It’s not advantageous to trade Bosh to another Atlantic division team, but if the powers that be within the NBA want to resurrect the big NY NBA market, drastic measures are necessary, because neglecting the Knicks will really hurt the league.

    Also another player in all this trade speculation is NIKE who can blow any NBA salary out of the water with long term endorsement deals for LeBron and Bosh too .. for the rest of their lives .. just like they did for Jordan.

  • http://www.wearingfilm.com Tim W.

    There’s no way I trade Bosh to New York for two reasons. The first is that I don’t like the idea of helping the Knicks get LeBron AND Bosh. If I’m building a team, the last thing I want is to shoot any chance I have of building a championship contender in the foot by helping build a potential dynasty elsewhere.

    The other reason, though, is that I simply don’t think it’s a good trade for the Raptors. Doug Smith can often say ridiculous things, but I do agree, to a point, that David Lee is overrated at the moment. In any other system, and on a better team, he’s not even close to a 20-10 guy. Plus, he’s poor defensively, and I don’t want any more defensively retarded players on the Raptors. Bargnani is FINALLY playing defense, and that’s one of the main reasons the Raptors are doing so well.

    Gallinari, I think, is going to be a very good player, but I’m still not completely sold on him. I don’t think he’ll ever be even a average defensive player, and at this point, I see him becoming little more than a scorer.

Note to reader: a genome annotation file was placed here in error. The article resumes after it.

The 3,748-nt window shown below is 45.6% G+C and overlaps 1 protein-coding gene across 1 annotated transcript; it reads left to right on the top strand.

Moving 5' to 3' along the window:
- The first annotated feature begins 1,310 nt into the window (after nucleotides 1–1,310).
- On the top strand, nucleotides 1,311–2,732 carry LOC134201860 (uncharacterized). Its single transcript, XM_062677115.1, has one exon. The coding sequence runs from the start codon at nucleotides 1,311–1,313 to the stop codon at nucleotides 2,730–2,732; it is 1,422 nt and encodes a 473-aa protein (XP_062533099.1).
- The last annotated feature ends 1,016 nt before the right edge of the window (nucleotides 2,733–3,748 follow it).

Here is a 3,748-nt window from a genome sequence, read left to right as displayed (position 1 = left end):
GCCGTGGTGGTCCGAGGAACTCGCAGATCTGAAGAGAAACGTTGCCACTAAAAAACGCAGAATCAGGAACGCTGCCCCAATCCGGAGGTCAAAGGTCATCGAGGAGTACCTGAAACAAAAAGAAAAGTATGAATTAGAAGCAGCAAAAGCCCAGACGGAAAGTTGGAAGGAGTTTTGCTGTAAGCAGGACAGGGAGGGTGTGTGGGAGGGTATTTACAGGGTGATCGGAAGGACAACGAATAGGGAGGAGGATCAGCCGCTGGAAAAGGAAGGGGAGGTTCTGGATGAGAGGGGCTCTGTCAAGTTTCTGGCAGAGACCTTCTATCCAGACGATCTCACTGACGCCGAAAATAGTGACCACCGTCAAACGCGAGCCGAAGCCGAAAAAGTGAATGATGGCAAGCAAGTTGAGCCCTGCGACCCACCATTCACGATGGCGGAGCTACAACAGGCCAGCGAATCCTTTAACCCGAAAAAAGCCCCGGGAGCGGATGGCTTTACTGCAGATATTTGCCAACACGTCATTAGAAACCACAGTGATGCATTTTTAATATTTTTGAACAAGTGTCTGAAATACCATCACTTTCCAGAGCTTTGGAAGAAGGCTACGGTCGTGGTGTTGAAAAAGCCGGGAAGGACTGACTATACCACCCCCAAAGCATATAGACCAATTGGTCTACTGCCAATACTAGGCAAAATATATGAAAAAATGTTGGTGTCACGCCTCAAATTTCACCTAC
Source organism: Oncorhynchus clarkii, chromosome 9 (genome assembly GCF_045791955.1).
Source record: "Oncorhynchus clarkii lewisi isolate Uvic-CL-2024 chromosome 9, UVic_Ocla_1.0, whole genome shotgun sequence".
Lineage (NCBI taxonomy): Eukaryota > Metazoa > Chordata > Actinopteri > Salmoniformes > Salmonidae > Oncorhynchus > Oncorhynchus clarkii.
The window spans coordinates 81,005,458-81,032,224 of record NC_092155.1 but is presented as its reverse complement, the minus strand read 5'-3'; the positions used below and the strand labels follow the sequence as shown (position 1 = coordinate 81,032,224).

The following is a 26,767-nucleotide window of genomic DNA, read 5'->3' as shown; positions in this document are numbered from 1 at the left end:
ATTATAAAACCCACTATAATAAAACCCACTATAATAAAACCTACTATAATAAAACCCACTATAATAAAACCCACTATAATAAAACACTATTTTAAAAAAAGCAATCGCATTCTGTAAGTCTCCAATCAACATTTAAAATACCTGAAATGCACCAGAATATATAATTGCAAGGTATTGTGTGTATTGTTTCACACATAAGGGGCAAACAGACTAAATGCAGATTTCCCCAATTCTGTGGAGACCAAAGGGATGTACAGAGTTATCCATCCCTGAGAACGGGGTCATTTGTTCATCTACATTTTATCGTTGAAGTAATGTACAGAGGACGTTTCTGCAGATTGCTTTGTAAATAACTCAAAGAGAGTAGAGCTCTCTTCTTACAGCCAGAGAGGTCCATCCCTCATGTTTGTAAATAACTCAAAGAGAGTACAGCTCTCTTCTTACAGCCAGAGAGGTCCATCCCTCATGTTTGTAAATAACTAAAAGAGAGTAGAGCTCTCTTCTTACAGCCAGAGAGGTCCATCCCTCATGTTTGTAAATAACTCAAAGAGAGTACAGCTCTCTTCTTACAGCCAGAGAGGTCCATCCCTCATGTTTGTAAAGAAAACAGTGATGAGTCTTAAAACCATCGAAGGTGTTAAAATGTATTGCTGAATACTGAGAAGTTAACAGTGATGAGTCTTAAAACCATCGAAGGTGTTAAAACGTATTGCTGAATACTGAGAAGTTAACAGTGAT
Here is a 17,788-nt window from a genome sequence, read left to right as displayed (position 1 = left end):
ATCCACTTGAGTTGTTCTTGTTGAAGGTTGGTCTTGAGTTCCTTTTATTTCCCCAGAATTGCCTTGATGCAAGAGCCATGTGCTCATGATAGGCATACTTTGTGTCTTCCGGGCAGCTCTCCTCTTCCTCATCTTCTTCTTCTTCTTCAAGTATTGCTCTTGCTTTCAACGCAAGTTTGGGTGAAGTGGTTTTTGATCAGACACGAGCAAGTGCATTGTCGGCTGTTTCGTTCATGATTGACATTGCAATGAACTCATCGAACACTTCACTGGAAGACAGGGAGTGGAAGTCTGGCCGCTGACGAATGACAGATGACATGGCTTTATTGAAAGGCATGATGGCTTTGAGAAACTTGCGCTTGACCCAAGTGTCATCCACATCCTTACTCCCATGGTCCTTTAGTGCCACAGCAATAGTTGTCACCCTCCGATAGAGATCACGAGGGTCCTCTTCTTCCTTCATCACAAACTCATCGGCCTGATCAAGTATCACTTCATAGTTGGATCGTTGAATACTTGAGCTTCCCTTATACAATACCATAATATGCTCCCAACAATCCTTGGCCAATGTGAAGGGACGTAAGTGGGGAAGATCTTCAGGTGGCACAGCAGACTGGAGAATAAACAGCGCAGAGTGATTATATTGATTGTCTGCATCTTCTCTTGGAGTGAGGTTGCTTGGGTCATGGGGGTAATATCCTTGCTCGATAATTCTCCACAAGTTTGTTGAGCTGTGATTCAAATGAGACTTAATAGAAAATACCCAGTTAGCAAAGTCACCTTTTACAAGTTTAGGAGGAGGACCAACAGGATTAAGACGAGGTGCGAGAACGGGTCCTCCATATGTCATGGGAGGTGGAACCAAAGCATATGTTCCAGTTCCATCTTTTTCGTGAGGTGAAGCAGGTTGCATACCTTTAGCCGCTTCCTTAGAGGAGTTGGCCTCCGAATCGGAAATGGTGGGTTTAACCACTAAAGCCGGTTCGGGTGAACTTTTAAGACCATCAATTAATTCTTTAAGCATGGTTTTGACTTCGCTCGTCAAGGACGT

Besides, the fact is that you’d be giving up Bosh for two players who are below average defensively. Not something you want to do when defense is their weakest attribute.

    Plus, I’d rather keep Bosh and try and re-sign him. The danger of Bosh leaving is not big enough that I cash out for below market value. That’s simply not smart.

    And Nike may offer more money to LeBron for playing in New York, but the days of massive paydays from shoe companies, for all but guys like LeBron and Kobe, are gone. It’s just not cost effective. That’s been proven.

  • FAQ

    Tim!!!! … the NYC pimp & pusher market for Nike shoes could alone make millions for LeBron or Bosh … it’s massive …!!!!

    Looking at Bosh on the bench after the loss to Indiana, I could read his mind: “Get me out of here please!!!” Playing for defense-less Raptors is a waste of time for Bosh .. no championships .. no glory .. nothing .. absolutely nothing .. soooo obvious …!!!!

  • http://www.wearingfilm.com Tim W.

    FAQ,